BOSTON (Reuters) - Long-time Boston mob boss James "Whitey" Bulger told a group of Massachusetts high school students who had written to ask him questions for a research project that his "life was wasted and spent foolishly," the Boston Globe reported.
Bulger, 85, was convicted in 2013 of committing or ordering the murders of 11 people when he ruled Boston's criminal underworld in the 1970s and 1980s and is serving two consecutive life sentences in federal prison.
Four students from Apponequet Regional High School in Lakeville, Massachusetts, had written to ask him questions for a research paper on leadership and got a terse, apologetic four-paragraph reply letter, the newspaper reported on Sunday.
"My life was wasted and spent foolishly, brought shame and suffering on my parents and siblings and will end soon," wrote Bulger, the former leader of Boston's "Winter Hill" gang, according to a transcript of the letter posted by the newspaper. "If you want to make crime pay — 'Go to Law School.'"
Bulger terrorized Boston for decades, shooting and strangling real and perceived enemies, before fleeing in 1994 after a tip from a corrupt FBI agent that authorities were preparing to arrest him. He spent 16 years on the run, many atop the bureau's "Most Wanted" list, before being captured in Southern California in 2011.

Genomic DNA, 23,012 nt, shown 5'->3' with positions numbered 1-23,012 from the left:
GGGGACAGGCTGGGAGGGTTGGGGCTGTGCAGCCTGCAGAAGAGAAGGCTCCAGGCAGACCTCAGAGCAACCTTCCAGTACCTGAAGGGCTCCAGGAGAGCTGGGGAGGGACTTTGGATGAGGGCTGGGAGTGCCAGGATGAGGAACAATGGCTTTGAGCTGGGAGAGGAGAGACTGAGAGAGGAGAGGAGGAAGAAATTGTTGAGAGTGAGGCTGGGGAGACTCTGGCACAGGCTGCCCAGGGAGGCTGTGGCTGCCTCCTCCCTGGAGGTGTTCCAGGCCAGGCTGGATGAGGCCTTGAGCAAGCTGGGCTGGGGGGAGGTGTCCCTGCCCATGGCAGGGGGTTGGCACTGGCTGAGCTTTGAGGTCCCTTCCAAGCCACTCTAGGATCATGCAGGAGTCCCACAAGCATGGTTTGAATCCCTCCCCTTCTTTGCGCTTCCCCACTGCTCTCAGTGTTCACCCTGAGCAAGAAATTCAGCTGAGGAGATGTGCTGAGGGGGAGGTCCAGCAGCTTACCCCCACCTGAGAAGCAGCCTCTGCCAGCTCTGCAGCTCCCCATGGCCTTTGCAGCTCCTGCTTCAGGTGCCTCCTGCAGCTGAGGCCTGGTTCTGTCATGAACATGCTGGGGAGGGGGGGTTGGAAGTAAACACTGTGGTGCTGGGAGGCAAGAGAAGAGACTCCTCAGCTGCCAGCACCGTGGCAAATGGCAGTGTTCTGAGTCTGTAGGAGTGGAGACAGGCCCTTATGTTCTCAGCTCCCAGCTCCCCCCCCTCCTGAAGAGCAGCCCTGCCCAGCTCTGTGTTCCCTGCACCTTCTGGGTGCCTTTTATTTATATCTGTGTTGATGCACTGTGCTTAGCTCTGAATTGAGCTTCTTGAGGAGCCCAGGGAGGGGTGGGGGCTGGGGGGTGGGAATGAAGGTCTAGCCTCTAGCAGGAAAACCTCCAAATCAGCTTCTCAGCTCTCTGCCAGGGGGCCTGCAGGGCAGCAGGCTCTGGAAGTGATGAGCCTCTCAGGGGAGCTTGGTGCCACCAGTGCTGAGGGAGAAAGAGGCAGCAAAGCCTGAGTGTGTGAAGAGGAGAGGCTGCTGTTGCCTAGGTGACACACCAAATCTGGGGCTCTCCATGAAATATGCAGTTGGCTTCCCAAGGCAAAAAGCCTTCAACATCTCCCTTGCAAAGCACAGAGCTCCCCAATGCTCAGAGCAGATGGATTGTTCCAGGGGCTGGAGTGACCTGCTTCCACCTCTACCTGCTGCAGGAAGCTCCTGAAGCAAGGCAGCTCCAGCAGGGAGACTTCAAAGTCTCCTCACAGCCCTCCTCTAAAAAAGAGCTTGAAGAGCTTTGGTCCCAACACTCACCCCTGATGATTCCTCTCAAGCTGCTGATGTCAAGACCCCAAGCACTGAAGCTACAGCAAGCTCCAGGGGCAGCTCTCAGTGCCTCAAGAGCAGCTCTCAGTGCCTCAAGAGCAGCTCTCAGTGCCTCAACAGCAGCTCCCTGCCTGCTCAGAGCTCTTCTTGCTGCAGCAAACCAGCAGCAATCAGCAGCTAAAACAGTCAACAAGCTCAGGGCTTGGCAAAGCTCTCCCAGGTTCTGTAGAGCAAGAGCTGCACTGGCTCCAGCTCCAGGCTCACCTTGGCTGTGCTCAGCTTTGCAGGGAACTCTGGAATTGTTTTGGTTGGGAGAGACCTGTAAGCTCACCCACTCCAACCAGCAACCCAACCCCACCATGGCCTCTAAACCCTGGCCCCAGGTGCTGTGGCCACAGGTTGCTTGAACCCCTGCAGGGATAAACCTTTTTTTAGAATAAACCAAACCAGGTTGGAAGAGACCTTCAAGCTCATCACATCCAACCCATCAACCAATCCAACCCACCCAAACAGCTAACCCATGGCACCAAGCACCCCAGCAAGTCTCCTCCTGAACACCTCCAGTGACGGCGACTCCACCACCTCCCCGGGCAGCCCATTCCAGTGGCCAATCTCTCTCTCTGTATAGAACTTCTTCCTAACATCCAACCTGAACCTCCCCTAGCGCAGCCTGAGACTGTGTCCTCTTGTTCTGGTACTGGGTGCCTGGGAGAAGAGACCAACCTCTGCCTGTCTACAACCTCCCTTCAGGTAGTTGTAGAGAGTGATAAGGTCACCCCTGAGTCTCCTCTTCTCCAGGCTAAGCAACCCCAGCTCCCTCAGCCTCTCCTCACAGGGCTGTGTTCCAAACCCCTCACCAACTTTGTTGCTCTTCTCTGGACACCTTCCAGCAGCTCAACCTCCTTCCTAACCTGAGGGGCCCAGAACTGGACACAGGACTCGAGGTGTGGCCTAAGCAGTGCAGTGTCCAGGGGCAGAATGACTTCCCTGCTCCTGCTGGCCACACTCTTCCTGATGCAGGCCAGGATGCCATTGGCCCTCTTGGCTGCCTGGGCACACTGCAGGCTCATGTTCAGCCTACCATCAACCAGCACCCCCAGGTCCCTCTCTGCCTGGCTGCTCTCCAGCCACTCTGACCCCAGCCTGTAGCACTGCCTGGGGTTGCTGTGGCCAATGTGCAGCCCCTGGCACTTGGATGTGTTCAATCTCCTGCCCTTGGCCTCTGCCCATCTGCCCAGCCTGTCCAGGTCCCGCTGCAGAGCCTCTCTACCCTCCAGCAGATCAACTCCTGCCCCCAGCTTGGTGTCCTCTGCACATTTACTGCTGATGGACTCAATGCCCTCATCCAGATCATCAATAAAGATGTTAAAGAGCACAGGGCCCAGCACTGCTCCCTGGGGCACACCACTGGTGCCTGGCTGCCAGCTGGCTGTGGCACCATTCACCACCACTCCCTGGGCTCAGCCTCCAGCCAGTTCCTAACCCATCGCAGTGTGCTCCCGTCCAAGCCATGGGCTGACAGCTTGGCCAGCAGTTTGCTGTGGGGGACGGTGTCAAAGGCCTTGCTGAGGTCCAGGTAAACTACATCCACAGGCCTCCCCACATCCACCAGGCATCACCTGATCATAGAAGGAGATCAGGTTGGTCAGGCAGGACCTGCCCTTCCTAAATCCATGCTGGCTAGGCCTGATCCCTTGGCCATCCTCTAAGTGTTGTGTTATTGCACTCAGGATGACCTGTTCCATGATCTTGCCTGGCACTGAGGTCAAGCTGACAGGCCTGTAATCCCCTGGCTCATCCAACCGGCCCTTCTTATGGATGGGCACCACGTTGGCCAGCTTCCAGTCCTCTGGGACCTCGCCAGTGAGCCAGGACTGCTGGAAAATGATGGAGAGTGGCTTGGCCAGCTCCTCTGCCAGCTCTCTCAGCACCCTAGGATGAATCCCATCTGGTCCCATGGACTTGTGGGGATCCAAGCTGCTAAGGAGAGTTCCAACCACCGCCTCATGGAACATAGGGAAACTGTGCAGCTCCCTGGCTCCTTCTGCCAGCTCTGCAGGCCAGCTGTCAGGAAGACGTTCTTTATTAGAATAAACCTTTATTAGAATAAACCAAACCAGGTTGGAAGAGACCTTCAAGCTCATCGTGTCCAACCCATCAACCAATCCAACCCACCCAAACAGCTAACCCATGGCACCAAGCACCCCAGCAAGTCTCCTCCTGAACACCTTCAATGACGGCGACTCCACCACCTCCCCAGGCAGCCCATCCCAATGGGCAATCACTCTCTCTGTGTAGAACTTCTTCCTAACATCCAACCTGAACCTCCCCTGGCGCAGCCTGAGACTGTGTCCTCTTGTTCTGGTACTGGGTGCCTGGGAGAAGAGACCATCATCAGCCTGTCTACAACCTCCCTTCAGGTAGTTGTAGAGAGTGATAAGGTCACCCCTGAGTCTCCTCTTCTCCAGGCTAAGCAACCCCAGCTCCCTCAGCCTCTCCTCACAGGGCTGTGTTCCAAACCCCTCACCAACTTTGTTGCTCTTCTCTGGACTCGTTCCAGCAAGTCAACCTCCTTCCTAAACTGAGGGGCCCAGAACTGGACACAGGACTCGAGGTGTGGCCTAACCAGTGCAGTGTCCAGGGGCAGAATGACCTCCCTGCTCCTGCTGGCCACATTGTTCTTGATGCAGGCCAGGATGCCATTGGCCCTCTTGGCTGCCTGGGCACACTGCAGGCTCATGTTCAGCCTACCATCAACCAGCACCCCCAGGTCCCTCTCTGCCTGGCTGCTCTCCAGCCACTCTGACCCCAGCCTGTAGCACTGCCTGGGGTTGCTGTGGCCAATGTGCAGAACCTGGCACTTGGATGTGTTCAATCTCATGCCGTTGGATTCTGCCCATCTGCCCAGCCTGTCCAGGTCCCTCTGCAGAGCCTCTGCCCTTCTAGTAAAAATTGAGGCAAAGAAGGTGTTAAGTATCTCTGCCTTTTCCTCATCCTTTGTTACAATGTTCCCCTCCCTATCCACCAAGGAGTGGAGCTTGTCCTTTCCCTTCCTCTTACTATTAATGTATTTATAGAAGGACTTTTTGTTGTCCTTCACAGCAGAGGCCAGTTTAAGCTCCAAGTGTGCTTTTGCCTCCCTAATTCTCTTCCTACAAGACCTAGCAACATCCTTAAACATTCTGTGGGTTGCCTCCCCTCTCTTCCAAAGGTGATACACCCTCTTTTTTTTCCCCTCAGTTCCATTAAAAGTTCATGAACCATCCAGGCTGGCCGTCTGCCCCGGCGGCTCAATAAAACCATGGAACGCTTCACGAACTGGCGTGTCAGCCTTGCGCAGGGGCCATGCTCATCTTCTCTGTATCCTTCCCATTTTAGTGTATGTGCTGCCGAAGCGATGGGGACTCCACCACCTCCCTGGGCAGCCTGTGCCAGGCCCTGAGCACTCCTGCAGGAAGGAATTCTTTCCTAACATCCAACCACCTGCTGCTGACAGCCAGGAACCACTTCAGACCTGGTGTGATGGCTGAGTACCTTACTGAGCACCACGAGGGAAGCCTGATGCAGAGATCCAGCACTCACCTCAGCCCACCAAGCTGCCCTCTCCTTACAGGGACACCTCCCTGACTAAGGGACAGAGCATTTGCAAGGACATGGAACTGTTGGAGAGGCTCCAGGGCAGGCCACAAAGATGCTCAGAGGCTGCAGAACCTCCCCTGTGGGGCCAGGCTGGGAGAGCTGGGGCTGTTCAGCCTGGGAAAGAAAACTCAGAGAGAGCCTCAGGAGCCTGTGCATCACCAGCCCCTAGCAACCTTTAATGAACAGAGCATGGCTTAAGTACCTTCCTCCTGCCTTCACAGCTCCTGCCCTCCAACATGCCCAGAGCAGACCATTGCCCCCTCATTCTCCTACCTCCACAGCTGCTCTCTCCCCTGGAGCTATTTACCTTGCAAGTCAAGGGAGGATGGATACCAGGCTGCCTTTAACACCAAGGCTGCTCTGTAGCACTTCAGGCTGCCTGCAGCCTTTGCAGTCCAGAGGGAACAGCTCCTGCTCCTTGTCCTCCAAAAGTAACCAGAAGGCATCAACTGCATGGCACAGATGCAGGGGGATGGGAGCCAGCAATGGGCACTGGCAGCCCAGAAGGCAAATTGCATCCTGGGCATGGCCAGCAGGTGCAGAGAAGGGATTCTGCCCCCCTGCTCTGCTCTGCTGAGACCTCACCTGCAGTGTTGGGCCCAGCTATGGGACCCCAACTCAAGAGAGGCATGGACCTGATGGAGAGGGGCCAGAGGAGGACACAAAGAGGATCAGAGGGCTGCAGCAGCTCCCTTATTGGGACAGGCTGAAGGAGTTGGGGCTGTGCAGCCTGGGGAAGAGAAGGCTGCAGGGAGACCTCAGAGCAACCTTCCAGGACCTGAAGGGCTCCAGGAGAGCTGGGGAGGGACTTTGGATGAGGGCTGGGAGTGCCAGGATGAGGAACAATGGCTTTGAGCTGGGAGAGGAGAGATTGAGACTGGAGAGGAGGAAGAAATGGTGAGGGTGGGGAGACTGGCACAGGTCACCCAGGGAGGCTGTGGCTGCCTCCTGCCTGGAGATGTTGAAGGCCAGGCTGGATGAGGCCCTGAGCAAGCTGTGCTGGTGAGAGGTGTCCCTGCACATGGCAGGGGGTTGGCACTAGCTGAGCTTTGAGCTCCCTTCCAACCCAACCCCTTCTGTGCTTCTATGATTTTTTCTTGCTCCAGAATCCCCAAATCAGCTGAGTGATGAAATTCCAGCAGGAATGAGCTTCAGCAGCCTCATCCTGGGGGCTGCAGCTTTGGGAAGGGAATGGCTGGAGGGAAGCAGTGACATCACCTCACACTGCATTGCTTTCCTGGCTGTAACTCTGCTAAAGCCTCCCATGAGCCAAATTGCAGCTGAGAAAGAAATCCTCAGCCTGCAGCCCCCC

His story inspired Martin Scorsese's 2006 Academy Award-winning film "The Departed."
Next month, lawyers for Bulger are due to make their case appealing his conviction at a federal appeals court in Boston. They contend the judge deprived them of making their best case during Bulger's trial. They had wanted to argue that Bulger had been given immunity for any crimes by a corrupt Justice Department official.
Bulger's trial exposed his long and corrupt relationship with the Boston office of the Federal Bureau of Investigation, where agents turned a blind eye to the Irish-American mobster's crimes in exchange for information they could use against the Italian-American Mafia, then a top investigative target.
During his trial, Bulger's attorneys argued that he had never provided tips to law enforcement but rather paid them for information.
(Reporting by Scott Malone; Editing by Mohammad Zargham)